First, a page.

Syria has been a center of conflict for years, and with so much unrest, poverty in Syria is an unfortunate given. War has torn the country apart and citizens are paying the price. The percentage of Syrians living in poverty sits at an astounding 80%. The war in Syria has destroyed much of its wealth, infrastructure and workforce. From the beginning of the conflict in 2011 to 2014, the unemployment rate rose by 42.8%, leaving as many as three million Syrians jobless.
It is unsurprising then, that with poverty this severe, many citizens are attempting to escape. After four years of war in Syria, the country’s population has declined by 15%. Syria is second only to Palestine when it comes to emigrating refugees, with as many as 6.8 million fleeing the country. More than three million Syrians have fled to Turkey as it shares a border with Syria. However, there are organizations and foreign governments working to remedy this issue and aid these citizens in their escape from violence and poverty in Syria, including Paper Airplanes.
Paper Airplanes is a non-governmental organization (NGO) that teaches refugees English and other skills to help them thrive in places where they have relocated. While poverty in Syria has caused many to become refugees, Paper Airplanes has risen to the challenge of educating these people in order to give them a chance at a better life. Bailey Ulbricht founded Paper Airplanes in 2014 after tutoring some students she met in Syria. Ulbricht then got some people to volunteer and the organization has grown since then with the goal of giving refugees the opportunity to continue their education.
So far, Paper Airplanes has been able to work with 2,411 students. More than three-fourths of the students finish a minimum of one semester. The organization offers several different programs to increase its students’ likelihood of getting a better job and of being able to pursue more advanced education. Refugees from Syria can choose to participate in one or many of its programs. Programs include:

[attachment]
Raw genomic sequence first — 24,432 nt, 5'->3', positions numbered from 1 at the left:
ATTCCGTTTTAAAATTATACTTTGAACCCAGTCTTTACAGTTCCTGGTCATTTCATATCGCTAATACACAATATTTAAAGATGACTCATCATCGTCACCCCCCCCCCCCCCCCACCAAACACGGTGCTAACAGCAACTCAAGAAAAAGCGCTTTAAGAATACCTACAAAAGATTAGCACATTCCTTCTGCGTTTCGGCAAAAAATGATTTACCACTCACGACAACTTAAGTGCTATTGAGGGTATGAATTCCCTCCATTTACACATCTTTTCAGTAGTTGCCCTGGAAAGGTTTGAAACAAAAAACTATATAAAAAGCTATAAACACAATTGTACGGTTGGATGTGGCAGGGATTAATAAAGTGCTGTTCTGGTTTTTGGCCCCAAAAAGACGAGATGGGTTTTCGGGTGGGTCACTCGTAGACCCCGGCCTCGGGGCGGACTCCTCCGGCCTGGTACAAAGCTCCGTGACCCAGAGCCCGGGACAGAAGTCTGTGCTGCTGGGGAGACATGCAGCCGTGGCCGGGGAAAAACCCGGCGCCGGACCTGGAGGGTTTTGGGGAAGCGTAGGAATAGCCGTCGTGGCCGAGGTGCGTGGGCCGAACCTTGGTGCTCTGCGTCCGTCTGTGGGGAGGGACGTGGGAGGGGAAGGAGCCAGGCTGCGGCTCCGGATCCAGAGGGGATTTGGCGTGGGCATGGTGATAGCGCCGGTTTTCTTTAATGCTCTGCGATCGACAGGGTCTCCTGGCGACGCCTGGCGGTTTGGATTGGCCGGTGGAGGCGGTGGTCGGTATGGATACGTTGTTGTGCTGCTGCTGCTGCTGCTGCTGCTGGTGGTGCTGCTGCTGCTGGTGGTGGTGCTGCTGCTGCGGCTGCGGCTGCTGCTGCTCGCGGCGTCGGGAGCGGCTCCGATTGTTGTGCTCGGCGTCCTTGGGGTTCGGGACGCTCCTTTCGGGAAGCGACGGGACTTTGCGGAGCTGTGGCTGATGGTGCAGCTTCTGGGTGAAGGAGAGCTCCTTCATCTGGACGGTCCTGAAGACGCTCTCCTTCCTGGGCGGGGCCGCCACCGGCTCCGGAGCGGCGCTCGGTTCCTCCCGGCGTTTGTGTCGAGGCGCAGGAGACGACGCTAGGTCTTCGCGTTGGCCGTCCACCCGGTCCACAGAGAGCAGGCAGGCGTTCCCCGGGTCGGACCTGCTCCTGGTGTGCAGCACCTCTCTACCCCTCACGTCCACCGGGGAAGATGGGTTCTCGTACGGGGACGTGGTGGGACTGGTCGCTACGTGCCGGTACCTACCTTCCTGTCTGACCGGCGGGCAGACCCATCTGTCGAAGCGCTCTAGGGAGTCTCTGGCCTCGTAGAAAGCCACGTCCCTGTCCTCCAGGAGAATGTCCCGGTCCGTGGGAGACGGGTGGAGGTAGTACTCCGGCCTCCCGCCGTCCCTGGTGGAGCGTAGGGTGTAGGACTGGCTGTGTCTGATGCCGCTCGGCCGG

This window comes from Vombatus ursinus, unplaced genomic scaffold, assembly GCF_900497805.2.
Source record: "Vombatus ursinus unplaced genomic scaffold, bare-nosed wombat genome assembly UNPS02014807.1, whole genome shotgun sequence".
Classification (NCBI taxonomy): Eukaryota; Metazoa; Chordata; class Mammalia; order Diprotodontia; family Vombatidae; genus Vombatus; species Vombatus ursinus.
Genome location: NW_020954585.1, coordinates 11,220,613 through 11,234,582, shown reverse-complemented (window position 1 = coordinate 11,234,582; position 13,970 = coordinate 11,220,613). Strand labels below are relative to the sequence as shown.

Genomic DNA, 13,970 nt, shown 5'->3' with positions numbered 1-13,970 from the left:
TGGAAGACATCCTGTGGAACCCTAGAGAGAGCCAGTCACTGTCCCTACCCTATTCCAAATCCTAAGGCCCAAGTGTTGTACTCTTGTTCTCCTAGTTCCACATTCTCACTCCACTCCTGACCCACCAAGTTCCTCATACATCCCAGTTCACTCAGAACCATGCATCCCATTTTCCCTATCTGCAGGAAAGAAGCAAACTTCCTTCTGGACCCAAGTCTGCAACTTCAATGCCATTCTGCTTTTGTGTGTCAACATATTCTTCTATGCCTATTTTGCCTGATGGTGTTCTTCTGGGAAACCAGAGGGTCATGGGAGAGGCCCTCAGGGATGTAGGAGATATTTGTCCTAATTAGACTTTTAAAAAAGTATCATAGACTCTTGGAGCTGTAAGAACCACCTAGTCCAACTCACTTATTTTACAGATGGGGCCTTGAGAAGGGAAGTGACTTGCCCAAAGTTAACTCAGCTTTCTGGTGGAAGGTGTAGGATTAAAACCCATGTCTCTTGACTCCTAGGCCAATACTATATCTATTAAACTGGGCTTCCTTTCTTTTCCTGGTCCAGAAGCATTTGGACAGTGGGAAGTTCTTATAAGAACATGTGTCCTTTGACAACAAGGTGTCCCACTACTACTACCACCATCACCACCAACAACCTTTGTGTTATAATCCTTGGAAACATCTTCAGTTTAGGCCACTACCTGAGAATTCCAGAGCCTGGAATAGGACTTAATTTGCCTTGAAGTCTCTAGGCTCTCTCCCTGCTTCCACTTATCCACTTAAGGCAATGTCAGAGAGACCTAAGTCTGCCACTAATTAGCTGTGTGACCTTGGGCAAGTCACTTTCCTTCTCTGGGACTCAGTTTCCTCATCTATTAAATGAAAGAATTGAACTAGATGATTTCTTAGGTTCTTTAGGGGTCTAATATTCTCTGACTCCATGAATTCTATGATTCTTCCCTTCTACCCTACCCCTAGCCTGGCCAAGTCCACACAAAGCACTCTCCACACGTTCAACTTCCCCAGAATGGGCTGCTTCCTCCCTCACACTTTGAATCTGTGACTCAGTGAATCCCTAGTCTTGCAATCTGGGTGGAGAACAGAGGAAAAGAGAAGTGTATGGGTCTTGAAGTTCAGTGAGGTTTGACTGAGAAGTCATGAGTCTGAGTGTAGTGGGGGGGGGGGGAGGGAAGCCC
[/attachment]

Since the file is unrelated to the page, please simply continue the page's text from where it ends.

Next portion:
English Program – English speakers tutor a refugee in the English language over the internet
Women in Tech – women are taught coding
Citizen Journalism – students are taught how to write strong articles and have them published
Turkish – Since many Syrians often find safe haven in Turkey, students can enroll in this program to help them adjust to their new environment
Youth Exchange – similar to the English Program, but with high school English tutors
Student Advising – volunteers help students with things like their resumes or scholarship applications
Tutoring with Paper Airplanes
This author had the opportunity to partner with Paper Planes for one month in July, working a few hours a week with a student. The student’s willingness to learn was inspiring. The orientation process thoroughly prepares the tutor for tutoring a refugee over Skype and the staff is extremely helpful and supportive. Tutoring a student in English when one has little to no experience can be daunting, but the staff at Paper Airplanes makes people feel very prepared while also allowing them to tailor the semester’s curriculum to the students’ needs.
It is inspiring to see people taking initiative and truly enjoying helping people to better their lives and the lives of their families. While hearing about how so many people go hungry and are affected by poverty, hearing what is solving those tragedies and healing people gives people hope for the future and makes them not only want to be a part of it but to bring it about. Hope truly does inspire people greater than sorrow and fear.
The extreme poverty in Syria along with the crisis has caused many of its citizens to flee and seek shelter elsewhere. Amid all of the horrors, cultural shock and trauma, some individuals and organizations answered their cry for help. Paper Airplanes gives refugees the tools that they need to succeed, educating and therefore empowering them for their future. Paper Airplanes understands that when you educate refugees, the impact goes far beyond individual students. It sets up the next generation to succeed.
– Moriah Thomas